Guinea turned an important corner last December with the inauguration of its first democratically elected president since independence from France in 1958. After decades of authoritarian and military rule, the West African nation set itself on a path of stability and democratic transition with the election of President Alpha Condé.
On July 19, Guinea’s new democracy was challenged with a failed assassination attempt on Condé, who has since reassured the people that those with anti-democratic aspirations will not be allowed to derail Guinea’s progress.
Unknown assailants descended on his home in the capital, Conakry, in a sustained rocket and gunfire attack that left one security guard dead. President Condé was unharmed in the attack and in a radio address a few hours later, called on the Guinean people to remain calm and avoid acts of reprisal.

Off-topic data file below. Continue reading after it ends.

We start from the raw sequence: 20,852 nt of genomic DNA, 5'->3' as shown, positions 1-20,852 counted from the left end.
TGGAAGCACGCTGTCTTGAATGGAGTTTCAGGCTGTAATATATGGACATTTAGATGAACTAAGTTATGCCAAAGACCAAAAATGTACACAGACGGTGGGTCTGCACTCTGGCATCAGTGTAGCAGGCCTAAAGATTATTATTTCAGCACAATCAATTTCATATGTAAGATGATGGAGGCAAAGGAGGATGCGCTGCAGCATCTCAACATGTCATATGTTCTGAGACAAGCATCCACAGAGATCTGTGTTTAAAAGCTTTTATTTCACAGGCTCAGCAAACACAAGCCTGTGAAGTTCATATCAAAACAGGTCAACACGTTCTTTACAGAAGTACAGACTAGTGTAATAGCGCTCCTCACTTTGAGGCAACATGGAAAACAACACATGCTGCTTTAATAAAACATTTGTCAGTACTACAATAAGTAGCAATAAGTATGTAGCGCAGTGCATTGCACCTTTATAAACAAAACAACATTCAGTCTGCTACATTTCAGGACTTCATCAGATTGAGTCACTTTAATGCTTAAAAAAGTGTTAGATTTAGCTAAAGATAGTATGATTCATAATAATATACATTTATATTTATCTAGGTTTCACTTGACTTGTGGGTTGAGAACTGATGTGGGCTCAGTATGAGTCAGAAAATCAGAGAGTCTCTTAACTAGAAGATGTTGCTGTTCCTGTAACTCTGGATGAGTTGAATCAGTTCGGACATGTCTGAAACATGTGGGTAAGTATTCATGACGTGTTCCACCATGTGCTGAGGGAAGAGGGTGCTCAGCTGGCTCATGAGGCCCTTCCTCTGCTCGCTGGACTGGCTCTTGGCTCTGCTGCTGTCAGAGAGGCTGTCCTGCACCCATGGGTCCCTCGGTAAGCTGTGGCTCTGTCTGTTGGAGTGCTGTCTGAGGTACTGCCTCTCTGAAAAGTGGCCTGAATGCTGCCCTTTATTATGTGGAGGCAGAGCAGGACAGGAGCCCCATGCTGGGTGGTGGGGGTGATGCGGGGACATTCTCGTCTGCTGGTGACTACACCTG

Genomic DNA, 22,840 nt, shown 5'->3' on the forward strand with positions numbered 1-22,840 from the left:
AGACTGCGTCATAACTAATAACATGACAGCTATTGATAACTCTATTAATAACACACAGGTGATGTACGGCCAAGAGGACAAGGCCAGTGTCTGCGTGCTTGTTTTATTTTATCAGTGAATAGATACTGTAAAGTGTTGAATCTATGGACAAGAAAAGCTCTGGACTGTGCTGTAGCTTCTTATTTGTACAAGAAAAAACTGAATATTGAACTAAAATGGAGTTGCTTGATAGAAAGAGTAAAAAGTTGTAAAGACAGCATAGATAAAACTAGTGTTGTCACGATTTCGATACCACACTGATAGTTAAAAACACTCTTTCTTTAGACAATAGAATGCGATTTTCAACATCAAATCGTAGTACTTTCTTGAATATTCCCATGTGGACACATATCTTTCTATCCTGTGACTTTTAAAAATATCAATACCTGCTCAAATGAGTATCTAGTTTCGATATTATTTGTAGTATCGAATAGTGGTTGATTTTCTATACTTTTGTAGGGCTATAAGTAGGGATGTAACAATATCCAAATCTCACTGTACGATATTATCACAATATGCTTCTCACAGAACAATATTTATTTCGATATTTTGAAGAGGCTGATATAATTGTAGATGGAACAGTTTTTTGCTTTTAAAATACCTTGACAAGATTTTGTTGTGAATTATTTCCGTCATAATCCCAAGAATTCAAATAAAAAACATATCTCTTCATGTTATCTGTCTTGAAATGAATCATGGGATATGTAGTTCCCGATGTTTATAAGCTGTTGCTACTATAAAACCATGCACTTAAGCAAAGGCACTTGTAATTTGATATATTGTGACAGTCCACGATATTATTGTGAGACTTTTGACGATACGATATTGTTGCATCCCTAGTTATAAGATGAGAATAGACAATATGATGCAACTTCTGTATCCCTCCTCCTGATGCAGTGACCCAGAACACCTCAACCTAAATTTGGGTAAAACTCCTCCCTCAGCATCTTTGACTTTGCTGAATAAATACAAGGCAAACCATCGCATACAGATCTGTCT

The purpose of the attack is unclear in that no one has claimed responsibility to date. A former top military official, the army chief of staff in the government of former military dictator Captain Moussa Dadis Camara, was arrested along with a former member of the presidential guard.
What is clear, though, is that as change comes slowly in Guinea, some want to revert to the old ways of solving political differences. Given the large turnout in last year's election and the Guinean people's desire for popular government, that is unacceptable.
The United States condemns the recent attack in Conakry in the strongest terms. Overthrowing a democratic government through force and violence can bring only more violence and instability.